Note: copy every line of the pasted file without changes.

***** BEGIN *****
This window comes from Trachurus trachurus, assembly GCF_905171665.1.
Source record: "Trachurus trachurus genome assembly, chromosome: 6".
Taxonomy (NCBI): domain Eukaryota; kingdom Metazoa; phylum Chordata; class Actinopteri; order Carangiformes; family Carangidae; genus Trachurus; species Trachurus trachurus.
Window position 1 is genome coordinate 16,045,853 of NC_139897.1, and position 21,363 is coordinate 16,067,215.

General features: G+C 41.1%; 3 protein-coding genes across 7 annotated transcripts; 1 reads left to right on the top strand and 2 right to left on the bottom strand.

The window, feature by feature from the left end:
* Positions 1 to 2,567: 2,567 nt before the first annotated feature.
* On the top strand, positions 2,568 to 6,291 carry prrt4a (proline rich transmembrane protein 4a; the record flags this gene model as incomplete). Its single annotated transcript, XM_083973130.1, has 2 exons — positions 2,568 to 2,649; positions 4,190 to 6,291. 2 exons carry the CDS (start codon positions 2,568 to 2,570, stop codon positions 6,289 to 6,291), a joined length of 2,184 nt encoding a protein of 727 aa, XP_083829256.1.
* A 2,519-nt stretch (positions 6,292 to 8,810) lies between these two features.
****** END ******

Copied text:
This window comes from Trachurus trachurus, assembly GCF_905171665.1.
Source record: "Trachurus trachurus genome assembly, chromosome: 6".
Taxonomy (NCBI): domain Eukaryota; kingdom Metazoa; phylum Chordata; class Actinopteri; order Carangiformes; family Carangidae; genus Trachurus; species Trachurus trachurus.
Window position 1 is genome coordinate 16,045,853 of NC_139897.1, and position 21,363 is coordinate 16,067,215.

General features: G+C 41.1%; 3 protein-coding genes across 7 annotated transcripts; 1 reads left to right on the top strand and 2 right to left on the bottom strand.

The window, feature by feature from the left end:
* Positions 1 to 2,567: 2,567 nt before the first annotated feature.
* On the top strand, positions 2,568 to 6,291 carry prrt4a (proline rich transmembrane protein 4a; the record flags this gene model as incomplete). Its single annotated transcript, XM_083973130.1, has 2 exons — positions 2,568 to 2,649; positions 4,190 to 6,291. 2 exons carry the CDS (start codon positions 2,568 to 2,570, stop codon positions 6,289 to 6,291), a joined length of 2,184 nt encoding a protein of 727 aa, XP_083829256.1.
* A 2,519-nt stretch (positions 6,292 to 8,810) lies between these two features.